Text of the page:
Number four, it’s just a really nice phone. I mean, its really good build quality, it’s got this classic 90-degree corner that all Notes have. There’s basically no bezel. You really have to search for it to see it cause the screen rounds around the corners. It has a smaller cutout for the selfie camera than even the Galaxy S10. It’s just, it’s super nice. If I had to complain though, I would complain that there’s no headphone jack. Samsung says they took it out to make room for the battery and sure, I guess that’s fine but, you know, I’m sad.
The other thing that Samsung has changed is they moved all the buttons. They’re now on the left-hand side and there’s just three, two for the volume rocker and one for power which also can double as a Bixby button. Now, the S10 comes in four colors. They’re all called Auro cause I don’t know. This is the Aura Halo. There’s also black and white which is gonna be available everywhere and then there’s a Samsung.com and Best Buy exclusive of Aura Blue.
Number five, and it seems weird to put this last but the cameras are really good. It’s basically the same camera set up as the Galaxy S10. It’s been tweaked a little bit but Samsung has added some video features. So, there’s a cute thing where you can do bokeh and Live Focus a video, that’s fine, but the thing I’m really interested to try is the microphone focus. So you can actually zoom in and it does beamforming on three microphones to only pull sound from the thing that you’re zoomed in on.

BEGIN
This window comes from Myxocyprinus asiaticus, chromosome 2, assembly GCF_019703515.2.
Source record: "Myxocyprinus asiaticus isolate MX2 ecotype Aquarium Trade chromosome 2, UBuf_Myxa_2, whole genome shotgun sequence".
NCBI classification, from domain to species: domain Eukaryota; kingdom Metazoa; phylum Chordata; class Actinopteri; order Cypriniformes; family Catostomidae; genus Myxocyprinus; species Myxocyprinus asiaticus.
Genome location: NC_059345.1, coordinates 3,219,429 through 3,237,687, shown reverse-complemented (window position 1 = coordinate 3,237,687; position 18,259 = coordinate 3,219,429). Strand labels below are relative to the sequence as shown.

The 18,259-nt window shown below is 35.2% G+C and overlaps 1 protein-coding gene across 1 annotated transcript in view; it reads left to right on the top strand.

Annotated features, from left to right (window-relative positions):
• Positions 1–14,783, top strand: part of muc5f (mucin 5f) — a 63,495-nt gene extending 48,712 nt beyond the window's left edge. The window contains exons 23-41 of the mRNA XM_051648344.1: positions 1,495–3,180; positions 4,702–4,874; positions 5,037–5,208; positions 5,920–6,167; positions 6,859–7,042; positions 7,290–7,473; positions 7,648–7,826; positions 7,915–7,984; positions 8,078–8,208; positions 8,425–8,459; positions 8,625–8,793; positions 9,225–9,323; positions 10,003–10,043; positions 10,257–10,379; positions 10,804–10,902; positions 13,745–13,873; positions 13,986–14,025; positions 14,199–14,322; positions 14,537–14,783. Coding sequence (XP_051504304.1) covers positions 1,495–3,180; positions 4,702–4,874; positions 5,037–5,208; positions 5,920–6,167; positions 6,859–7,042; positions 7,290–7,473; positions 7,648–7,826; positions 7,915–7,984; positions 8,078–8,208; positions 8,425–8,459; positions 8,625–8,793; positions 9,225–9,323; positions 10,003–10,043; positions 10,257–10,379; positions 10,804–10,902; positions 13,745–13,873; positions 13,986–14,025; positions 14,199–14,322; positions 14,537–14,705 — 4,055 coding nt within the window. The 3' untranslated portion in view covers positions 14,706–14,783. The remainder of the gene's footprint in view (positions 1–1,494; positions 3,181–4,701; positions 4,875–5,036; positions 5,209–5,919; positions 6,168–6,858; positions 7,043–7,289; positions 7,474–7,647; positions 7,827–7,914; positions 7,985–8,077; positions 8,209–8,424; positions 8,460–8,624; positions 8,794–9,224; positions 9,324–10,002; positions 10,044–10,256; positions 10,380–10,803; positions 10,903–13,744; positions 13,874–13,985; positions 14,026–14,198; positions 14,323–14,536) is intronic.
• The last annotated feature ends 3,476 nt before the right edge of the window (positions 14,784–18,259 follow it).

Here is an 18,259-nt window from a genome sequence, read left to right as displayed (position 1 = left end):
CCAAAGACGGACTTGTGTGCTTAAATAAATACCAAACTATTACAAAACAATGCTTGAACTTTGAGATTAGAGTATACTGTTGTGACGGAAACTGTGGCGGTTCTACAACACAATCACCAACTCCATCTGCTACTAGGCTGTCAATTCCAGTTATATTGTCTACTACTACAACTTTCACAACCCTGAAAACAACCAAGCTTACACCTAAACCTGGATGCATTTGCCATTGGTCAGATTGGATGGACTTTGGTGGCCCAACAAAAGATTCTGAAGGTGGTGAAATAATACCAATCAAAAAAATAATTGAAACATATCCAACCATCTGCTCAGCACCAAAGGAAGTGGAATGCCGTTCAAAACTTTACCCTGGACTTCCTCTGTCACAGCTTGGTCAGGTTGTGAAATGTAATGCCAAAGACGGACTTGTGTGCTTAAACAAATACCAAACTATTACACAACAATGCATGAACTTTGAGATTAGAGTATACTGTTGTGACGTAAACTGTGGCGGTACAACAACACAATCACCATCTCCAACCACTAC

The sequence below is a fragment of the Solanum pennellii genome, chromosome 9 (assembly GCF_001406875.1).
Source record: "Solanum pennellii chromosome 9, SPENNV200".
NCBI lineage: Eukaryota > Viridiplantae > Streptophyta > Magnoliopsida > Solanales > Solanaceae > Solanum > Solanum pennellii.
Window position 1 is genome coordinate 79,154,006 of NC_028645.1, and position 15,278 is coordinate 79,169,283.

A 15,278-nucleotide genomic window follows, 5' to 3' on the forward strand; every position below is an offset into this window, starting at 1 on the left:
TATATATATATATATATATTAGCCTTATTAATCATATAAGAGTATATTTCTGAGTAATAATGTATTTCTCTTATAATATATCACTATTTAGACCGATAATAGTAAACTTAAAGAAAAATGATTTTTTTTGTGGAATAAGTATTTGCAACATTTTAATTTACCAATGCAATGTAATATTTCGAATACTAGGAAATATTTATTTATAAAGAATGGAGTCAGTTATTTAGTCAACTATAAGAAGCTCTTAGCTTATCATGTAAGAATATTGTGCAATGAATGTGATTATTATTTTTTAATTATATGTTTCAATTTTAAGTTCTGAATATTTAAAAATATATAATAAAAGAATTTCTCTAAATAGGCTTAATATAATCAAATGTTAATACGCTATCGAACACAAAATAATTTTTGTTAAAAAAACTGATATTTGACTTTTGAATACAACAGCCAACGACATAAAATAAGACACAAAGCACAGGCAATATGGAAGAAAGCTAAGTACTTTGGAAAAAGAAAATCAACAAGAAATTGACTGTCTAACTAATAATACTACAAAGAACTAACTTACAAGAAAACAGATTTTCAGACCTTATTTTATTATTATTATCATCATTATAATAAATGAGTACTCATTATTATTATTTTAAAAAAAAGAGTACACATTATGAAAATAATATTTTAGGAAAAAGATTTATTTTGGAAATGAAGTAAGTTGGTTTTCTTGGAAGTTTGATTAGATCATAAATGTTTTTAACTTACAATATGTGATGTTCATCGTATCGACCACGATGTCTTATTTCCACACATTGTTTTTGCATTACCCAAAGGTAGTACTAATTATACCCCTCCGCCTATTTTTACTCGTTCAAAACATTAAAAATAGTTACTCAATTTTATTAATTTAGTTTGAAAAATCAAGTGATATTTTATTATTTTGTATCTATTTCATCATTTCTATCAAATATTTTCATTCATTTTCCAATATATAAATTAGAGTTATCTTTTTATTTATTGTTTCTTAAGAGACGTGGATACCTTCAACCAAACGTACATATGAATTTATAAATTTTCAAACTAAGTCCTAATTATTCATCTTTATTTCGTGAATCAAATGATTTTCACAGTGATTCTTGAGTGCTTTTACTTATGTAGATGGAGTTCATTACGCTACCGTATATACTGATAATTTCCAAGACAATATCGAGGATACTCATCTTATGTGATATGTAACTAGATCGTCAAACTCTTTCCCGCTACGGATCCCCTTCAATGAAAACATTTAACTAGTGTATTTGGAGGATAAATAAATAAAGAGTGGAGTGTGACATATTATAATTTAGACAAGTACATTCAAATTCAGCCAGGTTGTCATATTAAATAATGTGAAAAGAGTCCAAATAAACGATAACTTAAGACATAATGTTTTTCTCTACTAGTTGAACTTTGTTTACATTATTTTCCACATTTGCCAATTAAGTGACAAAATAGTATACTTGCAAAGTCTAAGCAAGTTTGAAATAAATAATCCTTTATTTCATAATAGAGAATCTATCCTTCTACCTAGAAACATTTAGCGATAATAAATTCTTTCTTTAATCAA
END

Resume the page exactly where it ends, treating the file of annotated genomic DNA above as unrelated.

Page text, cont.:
Really excited to try that. There’s also a time-of-flight camera but they’re not really using that for any camera effects just yet. So those are the five things. Do they add up to it being a Note? I don’t know. Well review it and well see. The little one is gonna come out for $949, the Note Plus is gonna be $1099, and a maxed-out Note Plus is gonna be $1199 and they’re gonna be available on August 23rd.
I will say I think I’m more intrigued by the smaller Note 10. It’s about the same size as, say, a Galaxy S10. While the Note 10 Plus is like the true successor to last years Note 9, it’s about the same size. But it has been a super long time since we’ve had a really pocketable phone that had a stylus. Maybe what the Note needs isn’t to be bigger and bladder and more powerful, but actually smaller.